Why is it allowed? Parents are not teachers. To teach a subject(well) you need to understand it very well, the kind of understanding that comes from a university degree in that subject. Why do we think that the average parent is an adequate substitute for this? All children should have the right to…

      Do you really need a university degree in mathematics to teach 4th grade arithmetic? Usually, parents don’t home school their kids K-12. It’s far more common for them to just home school for a few years of grade school, then enroll their kids in a good high school for the subjects too advanced for them to teach effectively.

      Not all parents who decide to home school their kids are idiots. Some are certainly capable of providing an education surpassing anything their kids could receive in a public school, at least up to a certain grade level. Why should we prevent them from doing that?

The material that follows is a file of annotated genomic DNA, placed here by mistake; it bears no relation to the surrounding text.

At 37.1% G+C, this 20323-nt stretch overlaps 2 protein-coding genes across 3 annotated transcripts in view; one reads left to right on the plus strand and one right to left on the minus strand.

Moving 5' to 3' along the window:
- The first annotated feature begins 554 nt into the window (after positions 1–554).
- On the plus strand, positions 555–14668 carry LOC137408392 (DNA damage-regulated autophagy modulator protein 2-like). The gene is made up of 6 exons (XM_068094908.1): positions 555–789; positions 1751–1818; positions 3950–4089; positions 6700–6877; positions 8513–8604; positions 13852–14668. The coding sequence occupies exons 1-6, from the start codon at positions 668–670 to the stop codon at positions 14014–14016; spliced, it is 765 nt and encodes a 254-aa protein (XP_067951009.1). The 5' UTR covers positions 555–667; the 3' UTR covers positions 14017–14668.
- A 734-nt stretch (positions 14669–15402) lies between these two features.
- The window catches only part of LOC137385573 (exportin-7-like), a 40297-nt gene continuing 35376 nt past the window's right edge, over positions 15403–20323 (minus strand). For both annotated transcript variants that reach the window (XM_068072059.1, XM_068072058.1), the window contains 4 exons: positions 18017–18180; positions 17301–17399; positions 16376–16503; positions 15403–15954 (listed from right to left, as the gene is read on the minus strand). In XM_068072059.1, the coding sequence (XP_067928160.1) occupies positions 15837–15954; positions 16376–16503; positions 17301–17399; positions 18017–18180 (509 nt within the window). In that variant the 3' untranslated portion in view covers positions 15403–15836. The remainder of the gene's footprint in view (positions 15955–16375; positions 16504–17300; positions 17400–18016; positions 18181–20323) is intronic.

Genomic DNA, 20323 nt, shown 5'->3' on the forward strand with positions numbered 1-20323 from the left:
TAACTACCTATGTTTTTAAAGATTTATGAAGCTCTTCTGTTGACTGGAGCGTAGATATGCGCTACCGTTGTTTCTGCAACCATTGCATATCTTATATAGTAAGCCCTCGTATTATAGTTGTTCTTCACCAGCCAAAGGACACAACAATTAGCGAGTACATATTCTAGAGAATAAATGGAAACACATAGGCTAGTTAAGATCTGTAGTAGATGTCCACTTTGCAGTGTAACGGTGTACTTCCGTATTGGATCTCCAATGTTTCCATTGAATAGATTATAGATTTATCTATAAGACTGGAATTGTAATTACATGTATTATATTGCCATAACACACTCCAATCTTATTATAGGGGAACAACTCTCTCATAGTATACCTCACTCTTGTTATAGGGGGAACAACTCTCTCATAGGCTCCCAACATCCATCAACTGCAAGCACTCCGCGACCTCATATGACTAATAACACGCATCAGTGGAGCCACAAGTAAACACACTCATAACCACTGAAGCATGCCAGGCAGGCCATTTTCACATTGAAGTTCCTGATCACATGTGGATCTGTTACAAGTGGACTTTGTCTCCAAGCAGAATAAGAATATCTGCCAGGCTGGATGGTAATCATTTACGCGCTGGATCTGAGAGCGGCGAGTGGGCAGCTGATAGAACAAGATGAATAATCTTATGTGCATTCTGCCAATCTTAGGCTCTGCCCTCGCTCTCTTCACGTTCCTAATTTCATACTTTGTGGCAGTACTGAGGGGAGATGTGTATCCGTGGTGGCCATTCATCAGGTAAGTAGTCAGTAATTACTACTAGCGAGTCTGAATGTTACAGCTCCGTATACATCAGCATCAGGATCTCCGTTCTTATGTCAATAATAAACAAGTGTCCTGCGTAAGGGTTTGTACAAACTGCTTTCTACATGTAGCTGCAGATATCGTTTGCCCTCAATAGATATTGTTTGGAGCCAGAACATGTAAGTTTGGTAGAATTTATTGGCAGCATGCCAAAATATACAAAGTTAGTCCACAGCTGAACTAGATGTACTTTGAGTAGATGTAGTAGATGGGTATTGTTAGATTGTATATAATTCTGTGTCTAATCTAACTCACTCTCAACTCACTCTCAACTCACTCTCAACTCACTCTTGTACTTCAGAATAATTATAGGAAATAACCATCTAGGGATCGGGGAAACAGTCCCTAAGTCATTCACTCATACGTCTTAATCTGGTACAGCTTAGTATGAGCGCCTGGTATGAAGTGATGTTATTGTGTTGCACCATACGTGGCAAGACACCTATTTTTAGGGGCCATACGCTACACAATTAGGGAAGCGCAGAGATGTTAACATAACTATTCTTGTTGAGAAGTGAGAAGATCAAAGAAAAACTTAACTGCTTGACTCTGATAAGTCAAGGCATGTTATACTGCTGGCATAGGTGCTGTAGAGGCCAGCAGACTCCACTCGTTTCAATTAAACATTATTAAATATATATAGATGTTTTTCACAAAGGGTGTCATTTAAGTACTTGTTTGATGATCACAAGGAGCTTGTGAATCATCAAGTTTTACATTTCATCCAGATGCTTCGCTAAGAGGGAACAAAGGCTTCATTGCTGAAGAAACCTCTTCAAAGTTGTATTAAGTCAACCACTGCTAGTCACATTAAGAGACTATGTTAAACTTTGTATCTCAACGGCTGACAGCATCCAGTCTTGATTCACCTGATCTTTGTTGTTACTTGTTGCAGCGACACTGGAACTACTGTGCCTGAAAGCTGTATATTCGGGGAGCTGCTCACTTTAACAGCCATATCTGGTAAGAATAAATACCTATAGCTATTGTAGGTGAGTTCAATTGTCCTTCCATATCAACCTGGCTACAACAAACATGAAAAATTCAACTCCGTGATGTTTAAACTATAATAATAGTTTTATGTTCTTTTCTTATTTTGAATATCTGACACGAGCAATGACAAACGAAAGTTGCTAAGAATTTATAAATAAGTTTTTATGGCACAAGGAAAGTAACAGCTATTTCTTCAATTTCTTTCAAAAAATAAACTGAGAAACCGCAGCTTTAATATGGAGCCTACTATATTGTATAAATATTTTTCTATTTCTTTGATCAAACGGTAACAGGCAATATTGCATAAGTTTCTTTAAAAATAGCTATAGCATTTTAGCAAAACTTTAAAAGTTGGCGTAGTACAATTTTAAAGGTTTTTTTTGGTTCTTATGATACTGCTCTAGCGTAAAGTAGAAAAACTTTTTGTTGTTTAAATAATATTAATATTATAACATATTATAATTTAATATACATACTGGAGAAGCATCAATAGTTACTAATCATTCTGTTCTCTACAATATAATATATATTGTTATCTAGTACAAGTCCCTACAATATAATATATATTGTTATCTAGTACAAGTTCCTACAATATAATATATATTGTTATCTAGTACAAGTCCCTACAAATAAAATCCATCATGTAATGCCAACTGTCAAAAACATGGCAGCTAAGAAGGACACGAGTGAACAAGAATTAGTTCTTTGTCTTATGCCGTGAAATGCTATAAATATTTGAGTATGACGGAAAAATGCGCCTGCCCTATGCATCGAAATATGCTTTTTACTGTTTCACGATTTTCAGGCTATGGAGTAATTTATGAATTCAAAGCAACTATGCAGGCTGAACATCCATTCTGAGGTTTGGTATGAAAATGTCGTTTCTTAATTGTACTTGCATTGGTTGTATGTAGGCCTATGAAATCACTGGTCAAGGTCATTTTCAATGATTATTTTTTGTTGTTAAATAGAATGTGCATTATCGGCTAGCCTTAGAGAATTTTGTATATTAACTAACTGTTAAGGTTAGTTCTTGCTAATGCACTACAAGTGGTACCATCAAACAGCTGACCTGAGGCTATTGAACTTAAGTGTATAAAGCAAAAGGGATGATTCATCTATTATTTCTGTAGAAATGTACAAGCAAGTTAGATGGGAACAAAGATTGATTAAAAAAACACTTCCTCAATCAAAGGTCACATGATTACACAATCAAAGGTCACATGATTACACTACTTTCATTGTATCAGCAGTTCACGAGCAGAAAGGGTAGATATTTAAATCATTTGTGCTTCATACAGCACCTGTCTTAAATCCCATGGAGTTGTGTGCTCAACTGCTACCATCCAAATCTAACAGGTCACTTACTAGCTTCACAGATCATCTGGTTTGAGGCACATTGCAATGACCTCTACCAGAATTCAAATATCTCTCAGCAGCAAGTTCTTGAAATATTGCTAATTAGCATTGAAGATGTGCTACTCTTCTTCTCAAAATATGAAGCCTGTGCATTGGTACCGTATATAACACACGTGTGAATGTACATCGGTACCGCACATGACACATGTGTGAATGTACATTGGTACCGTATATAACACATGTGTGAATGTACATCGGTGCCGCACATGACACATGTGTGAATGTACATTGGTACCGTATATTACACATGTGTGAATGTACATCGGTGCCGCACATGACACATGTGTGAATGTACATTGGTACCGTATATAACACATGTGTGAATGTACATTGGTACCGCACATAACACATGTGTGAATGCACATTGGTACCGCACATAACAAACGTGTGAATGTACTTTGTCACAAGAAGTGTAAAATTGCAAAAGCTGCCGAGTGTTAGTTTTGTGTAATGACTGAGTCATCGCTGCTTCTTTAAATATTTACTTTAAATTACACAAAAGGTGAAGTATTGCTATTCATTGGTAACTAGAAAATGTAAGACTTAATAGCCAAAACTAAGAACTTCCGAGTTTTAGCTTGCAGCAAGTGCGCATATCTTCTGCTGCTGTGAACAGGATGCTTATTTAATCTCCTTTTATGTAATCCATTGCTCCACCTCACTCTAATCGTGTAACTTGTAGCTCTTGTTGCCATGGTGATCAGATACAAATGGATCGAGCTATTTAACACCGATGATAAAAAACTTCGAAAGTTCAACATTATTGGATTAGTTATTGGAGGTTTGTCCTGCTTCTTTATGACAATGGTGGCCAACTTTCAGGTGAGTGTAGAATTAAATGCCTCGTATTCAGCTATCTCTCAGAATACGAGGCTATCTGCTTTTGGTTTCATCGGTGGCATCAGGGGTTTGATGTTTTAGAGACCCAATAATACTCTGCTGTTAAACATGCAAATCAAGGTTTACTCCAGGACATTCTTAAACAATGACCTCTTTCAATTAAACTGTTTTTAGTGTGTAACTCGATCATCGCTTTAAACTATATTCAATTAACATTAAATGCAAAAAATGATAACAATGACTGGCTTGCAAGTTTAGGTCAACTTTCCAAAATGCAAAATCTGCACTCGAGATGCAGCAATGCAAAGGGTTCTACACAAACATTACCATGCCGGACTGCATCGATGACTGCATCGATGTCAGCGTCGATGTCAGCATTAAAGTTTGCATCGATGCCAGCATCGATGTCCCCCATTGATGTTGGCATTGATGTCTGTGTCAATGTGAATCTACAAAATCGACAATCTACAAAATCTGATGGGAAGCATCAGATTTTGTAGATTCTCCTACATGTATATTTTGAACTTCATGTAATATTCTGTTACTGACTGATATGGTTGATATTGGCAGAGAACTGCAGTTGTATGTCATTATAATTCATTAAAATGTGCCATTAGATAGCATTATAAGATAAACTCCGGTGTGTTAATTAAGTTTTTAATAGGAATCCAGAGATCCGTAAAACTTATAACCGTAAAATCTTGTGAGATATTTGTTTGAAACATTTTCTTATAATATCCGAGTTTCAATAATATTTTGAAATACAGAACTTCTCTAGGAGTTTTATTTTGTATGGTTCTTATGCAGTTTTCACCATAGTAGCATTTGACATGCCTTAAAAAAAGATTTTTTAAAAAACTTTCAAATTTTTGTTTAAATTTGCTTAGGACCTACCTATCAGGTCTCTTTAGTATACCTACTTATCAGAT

I would, however, wholeheartedly support regular testing of the parents and students. It’s a shame that this isn’t required anymore.

      • In reply to #7 by Nerevarine:

        Do you really need a university degree in mathematics to teach 4th grade arithmetic? Usually, parents don’t home school their kids K-12. It’s far more common for them to just home school for a few years of grade school, then enroll their kids in a good high school for the subjects too advanced for them to teach effectively.

        Not all parents who decide to home school their kids are idiots. Some are certainly capable of providing an education surpassing anything their kids could receive in a public school, at least up to a certain grade level. Why should we prevent them from doing that?

        I would, however, wholeheartedly support regular testing of the parents and students. It’s a shame that this isn’t required anymore.